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Drawing up a liquid by forward motion of a tanker

  1. Mar 11, 2015 #1
    1. The problem statement, all variables and given/known data
    We are in a planet where the gravitational acceleration is 1 ms-2.
    Tankers fly over the surface of a liquid ammonia lake (at 239K) at a height of 40m. A special, insulated, frictionless tube is lowered into the ammonia 1m below the surface.
    We want to draw up ammonia through the tube into an insulated tank by the forward motion of the tanker without pumping.
    The tank is initially full of hydrogen at 5 bar and 239K. The hydrogen is displaced through a vent at the top of the tanker by the incoming ammonia. The maximum depth of ammonia in the tank is 10m (the bottom of the tank forms the base).
    What is the minimum speed the tanker must fly over the lake to fill its tank?

    2. Relevant equations
    1/2 mv^2=mgh???? F=ma???

    3. The attempt at a solution
    the total height the ammonia has to travel to reach the tank is 41m. Something to do with the height and gravitational acceleration? And the maximum height of ammonia? And the pressure of the hydrogen in the tank initially????
     
  2. jcsd
  3. Mar 11, 2015 #2

    BvU

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    Not much to go by, eh ?
    And what would the three question mark equation contribute to solving this problem ?

    Not much of an attempt at solution either: 40 + 1 = 41 m and that's all.
    What v does that give when substituted in the four question mark equation ?

    But the problem statement gives me the idea 40 + 1 + 10 m might be more appropriate !

    The story made me think of Pitot tubes
    Google led me to Bernoulli equation. But if that isn't in the preceding sections of your textbook or class notes, then perhaps all you have is Newton ?

    I also wondered at the 1 m/s2. But even more at the 5 Bar of hydrogen that has to be expelled. Does that mean that even at such low g the atmospheric pressure is 5 Bar ? Without further info I'd be inclined to assume that.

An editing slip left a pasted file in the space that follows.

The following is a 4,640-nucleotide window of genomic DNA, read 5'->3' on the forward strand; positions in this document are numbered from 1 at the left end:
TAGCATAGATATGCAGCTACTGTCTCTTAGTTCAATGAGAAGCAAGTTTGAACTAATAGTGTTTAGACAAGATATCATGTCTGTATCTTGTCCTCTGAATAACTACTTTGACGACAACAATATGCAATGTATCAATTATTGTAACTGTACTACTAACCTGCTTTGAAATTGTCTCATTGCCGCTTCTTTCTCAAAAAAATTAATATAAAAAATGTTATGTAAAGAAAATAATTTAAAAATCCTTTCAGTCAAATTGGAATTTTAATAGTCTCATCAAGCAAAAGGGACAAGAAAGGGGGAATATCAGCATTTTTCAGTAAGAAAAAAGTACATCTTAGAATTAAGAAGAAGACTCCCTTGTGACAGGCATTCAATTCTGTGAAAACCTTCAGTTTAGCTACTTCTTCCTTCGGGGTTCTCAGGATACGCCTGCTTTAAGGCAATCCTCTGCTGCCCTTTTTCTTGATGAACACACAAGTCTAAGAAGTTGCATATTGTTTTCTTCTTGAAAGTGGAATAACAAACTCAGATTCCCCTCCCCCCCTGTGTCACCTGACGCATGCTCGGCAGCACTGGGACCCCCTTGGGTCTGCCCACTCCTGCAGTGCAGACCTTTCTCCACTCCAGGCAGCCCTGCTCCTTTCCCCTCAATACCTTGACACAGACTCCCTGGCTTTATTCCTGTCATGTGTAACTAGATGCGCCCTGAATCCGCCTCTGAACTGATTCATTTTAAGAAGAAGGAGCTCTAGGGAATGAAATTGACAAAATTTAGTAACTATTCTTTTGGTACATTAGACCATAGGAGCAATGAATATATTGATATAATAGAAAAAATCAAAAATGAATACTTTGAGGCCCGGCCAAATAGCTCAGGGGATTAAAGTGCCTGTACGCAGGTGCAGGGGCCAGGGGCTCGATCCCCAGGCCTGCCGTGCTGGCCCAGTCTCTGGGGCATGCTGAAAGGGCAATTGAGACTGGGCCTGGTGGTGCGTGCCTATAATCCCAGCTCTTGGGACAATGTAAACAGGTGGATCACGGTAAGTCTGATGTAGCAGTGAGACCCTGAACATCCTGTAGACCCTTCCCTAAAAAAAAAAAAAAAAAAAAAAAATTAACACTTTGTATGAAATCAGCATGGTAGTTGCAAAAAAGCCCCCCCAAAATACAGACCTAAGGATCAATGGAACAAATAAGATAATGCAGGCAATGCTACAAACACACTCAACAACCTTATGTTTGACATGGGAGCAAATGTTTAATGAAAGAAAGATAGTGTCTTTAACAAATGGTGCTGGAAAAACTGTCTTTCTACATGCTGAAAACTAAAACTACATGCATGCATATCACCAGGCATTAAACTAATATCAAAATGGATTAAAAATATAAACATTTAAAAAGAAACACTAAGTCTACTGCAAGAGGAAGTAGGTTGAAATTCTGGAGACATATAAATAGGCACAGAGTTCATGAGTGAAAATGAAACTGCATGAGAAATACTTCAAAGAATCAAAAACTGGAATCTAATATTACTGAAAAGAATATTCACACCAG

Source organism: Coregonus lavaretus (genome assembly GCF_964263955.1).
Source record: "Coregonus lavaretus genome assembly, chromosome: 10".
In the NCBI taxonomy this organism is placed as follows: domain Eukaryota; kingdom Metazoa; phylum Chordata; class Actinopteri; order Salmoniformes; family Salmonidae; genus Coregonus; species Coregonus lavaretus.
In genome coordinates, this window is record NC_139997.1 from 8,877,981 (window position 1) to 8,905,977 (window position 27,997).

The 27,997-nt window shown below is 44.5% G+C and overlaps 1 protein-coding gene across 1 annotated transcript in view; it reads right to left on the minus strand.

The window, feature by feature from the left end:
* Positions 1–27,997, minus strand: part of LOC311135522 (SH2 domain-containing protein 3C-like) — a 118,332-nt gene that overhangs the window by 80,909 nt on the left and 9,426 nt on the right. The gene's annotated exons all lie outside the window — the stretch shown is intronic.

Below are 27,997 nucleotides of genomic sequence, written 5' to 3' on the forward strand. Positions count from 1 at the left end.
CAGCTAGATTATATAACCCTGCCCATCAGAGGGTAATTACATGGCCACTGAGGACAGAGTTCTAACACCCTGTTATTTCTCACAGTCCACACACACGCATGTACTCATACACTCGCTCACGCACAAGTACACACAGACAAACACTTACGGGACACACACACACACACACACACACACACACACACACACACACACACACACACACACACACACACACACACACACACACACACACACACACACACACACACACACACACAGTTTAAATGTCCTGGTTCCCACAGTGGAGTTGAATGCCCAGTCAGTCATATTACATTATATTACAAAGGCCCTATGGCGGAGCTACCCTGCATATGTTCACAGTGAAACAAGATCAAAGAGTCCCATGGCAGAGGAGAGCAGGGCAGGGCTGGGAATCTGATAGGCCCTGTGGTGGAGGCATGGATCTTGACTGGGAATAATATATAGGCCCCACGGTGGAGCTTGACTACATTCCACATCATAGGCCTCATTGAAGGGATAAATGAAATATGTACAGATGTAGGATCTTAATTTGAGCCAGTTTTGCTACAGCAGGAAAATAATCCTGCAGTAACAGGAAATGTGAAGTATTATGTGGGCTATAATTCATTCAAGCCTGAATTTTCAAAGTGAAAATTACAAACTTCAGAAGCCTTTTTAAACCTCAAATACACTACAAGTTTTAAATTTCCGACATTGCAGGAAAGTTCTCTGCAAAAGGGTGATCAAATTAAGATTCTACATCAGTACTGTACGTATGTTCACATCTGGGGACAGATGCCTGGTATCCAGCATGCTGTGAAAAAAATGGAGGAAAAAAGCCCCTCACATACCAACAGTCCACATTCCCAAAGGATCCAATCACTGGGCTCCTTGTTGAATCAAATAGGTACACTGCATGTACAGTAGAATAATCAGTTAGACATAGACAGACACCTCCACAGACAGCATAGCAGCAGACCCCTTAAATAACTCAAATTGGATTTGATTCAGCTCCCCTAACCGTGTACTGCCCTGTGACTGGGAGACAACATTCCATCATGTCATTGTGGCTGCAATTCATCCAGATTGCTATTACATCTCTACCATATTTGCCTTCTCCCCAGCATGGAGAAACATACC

4. Mar 11, 2015 #3

    mfb

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    Energy conservation is a good approach. Moving a drop of ammonia from the tanker to the surface of the lake should not release energy.
     
  5. Mar 11, 2015 #4
    i know theres something to do with bernoulli's equation/energy balances
    I'm just stuck on the fact that theres a forward motion involved. (force in x direction to push liquid in y direction)
    According to the other parts of the question I guess I am safe to assume the ambient pressure is 1 bar.
     
  6. Mar 11, 2015 #5

    BvU

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    What other parts of the question(s) ?
    And why the whole 5 bar story if just opening the vent can get rid of 80% of the hydrogen ? Or do they want the NH3 to stay at 5 Bar ?
     
  7. Mar 11, 2015 #6
    The other parts are irrelevant to this question so i just extracted the required information. And yes, they want the NH3 to stay at 5 bar.
    If i can differentiate between the excess information and the required information i probably wouldn't be here. Sadly.
    im not given density or atmospheric pressure.
     
  8. Mar 12, 2015 #7

    haruspex

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    Did you mean, raising a drop from the lower end of the pipe to the surface should not require energy? If so, I agree.

    Annnoyyying, I assume the lower end of the pipe points forwards, so acts as a scoop. You quoted a useful energy equation. Note that the m's cancel, turning it into a SUVAT equation.
     
  9. Mar 12, 2015 #8
    Yes the lower end of the pipe points forwards to act as a scoop. I originally suspected that particular energy equation as it does not require pressure or density terms like in the energy/Bernoulli's equation.

    Do you mind expanding a bit on this? My mechanics side of my brain has never been well developed.
     
  10. Mar 12, 2015 #9

    BvU

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    Means you add 40 m to 10 m and get the 1 m for granted :smile: haru was nice to me by not saying I totally overlooked that,
     
  11. Mar 12, 2015 #10
    So I just need to use 1/2 mv^2 = mgh, no bernoulli's? using that I get v = 10ms-1
     
  12. Mar 12, 2015 #11

    BvU

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    And that's from 50 m. The 5 Bar is out of the picture ?

    Actually, I have no idea, but: can planes fly at 36 km/h in a 1 m/s2 environment ?
     
  13. Mar 12, 2015 #12

    mfb

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    Same thing?

    They can. Birds can even do it on earth.

    Where did the hydrogen pressure go now?
     
  14. Mar 12, 2015 #13

    haruspex

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    No, the tanker is 40m above the lake surface; the lower end of the pipe is 1m below the lake surface. And moving it from tanker to lake would be opposite to the way it is flowing.
     
  15. Mar 12, 2015 #14

    mfb

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    In equilibrium, nothing flows, and "the energy difference is zero" is equivalent to both statements.
     
  16. Mar 12, 2015 #15

    haruspex

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    Then I find your original comment most confusing:
    That seems to say there's no PE change.
     
  17. Mar 12, 2015 #16

    mfb

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    Sure there is a change in potential energy. We still have the velocity => kinetic energy to take into account.
     
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